In West Germany, American-styled kickboxing was promulgated from its inception in the 1970s by Georg F. Bruckner, who in 1976 was the co-founder of the World Association of Kickboxing Organizations. The term \"kickboxing\" as used in German-speaking Europe is therefore mostly synonymous with American kickboxing. The low-kick and knee techniques allowed in Japanese kickboxing, by contrast, were associated with Muay Thai, and Japanese kickboxing went mostly unnoticed in German-speaking Europe before the launch of K-1 in 1993.
Full Contact (also referred to as American Kickboxing) is essentially a mixture of Western boxing and traditional karate. The male kickboxers are bare-chested wearing kickboxing trousers and protective gear including: mouth-guard, hand-wraps, 10 oz (280 g) boxing gloves, groin-guard, shin-pads, and kick-boots and protective helmet (for amateurs and those under 16). Female kickboxers will wear a sports bra and chest protection in addition to the male clothing/protective gear.
Semi Contact or Points Fighting, is the variant of American kickboxing most similar to karate, since it consists in fighting for the purpose of scoring points with an emphasis on delivery, speed, and technique. Under such rules, fights are held on the tatami, presenting the belts to classify the fighters in order of experience and ability. The male kickboxers wear shirts and kickboxing trousers as well as protective gear including: mouth-guard, hand-wraps, 10 oz (280 g). boxing gloves, groin-guard, shin-pads, kick-boots, and headgear. The female kickboxers will wear a sports bra and chest protection in addition to the male clothing/protective gear.
International rules, or freestyle kickboxing (also known as Low Kick in the United States), contrast with full contact rules in that it also allows low kicks. The male kickboxers are bare-chested, wearing kickboxing trousers or shorts and protective gear, including mouth-guard, hand wraps, Boxing gloves, shin guards, and groin guard. The female kickboxers will wear a sports bra and chest protection in addition to the male clothing/protective gear.
Muay Thai, or Thai boxing, rules usually sees bouts contested over 5, 3 minute rounds and male fighters bare-chested wearing shorts and protective gear including: mouth-guard, hand-wraps, shin-wraps, 10 oz (280 g) boxing gloves, groin-guard and sometimes prajioud arm bands. 4oz MMA-style, open-finger gloves are sometimes used. The female Thaiboxers will wear a sports bra and chest protection in addition to the male clothing/protective gear. Muay Thai is unique in that it is the only style of kickboxing that allows elbows, knees, clinch fighting, throws, sweeps and low kicks. Groin strikes were allowed until the 1980s in international Muay Thai and are still partially allowed in Thailand itself (though the boxers wear cups to lessen the impact). Kicking to mid-body and head are scored highly generating a large number of points on judges' scorecards. Moreover, kicking is still judged highly even if the kick was blocked. In contrast, punching is worth fewer points.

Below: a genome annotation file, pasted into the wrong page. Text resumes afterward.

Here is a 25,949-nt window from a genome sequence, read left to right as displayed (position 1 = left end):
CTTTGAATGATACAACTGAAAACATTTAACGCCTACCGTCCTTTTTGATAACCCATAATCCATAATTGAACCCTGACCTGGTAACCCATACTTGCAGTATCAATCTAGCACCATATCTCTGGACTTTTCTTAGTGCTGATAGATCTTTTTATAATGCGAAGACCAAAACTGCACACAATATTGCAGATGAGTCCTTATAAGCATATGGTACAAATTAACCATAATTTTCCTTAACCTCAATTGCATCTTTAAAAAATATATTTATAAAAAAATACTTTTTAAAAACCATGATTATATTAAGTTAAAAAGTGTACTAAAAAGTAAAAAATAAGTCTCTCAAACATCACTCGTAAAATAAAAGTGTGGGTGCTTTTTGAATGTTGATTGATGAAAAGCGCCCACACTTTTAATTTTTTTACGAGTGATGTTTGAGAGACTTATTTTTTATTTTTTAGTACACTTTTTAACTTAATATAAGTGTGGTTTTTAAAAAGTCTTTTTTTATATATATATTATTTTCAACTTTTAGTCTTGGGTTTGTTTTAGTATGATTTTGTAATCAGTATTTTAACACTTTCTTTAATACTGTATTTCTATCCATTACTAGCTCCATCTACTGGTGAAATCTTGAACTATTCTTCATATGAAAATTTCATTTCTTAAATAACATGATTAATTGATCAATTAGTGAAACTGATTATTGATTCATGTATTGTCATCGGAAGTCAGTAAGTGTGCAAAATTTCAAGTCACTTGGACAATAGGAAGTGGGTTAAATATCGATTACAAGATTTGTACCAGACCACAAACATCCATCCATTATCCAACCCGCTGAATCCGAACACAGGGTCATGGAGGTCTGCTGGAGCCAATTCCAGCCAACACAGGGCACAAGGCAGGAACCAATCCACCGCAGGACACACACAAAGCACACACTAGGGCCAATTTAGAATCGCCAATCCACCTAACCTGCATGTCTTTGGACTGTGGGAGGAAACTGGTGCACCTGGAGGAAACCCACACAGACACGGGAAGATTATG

Dutch rules (sometimes referred to as Dutch Kickboxing) came about when Japanese kickboxing and Muay Thai were first introduced in Holland in the 70s. European rules began to be developed by the Netherland Kick Boxing Bond in the 1970s when the late Jan Plas brought the sport from Japan to his native country. The primary difference between Dutch rules and full Muay Thai rules was the prohibition of elbow strikes and the limited knees strikes (only to the body). However, elbows were allowed when both parties agree to it. These changes were aimed at reducing injuries and making bouts more accessible to TV viewers. Like the Thai counterpart, the fights are accompanied with the traditional Thai music during a battle. The Dutch kickboxing rules were instrumental to the development of the K-1 rules.
Oriental rules (also known as K-1 rules or unified rules, and sometimes referred to as Japanese kickboxing) was the first combat sport that adopted the name of \"kickboxing\" in 1966, later termed \"Japanese kickboxing\" as a retronym. Since the 1990s, many of the largest kickboxing promotions such as K-1, ONE Championship, Glory and Bellator Kickboxing adopted this ruleset. Oriental rules began to be developed by the Japanese boxing promoter Osamu Noguchi and Karate practitioner Tatsuo Yamada, and it was initially intended as a mix of Karate and Muay Thai, but it was later affected also by the Dutch rules, which were first formalised in the Netherlands in the 1970s. The primary difference between Muay Thai and Oriental Kickboxing was the prohibition of elbow strikes and throws. In addition, the amount of clinch fighting is drastically decreased. These changes were aimed at reducing injuries and making bouts more accessible to TV viewers. Oriental rules bouts were traditionally fought over 5, 3-minute rounds but 3 round bouts have since become popular. The male kickboxers are bare-chested wearing shorts (although trousers and karate gis have been worn) and protective gear including: mouth-guard, hand-wraps, shin-wraps, 10 oz (280 g) gloves. 59ce067264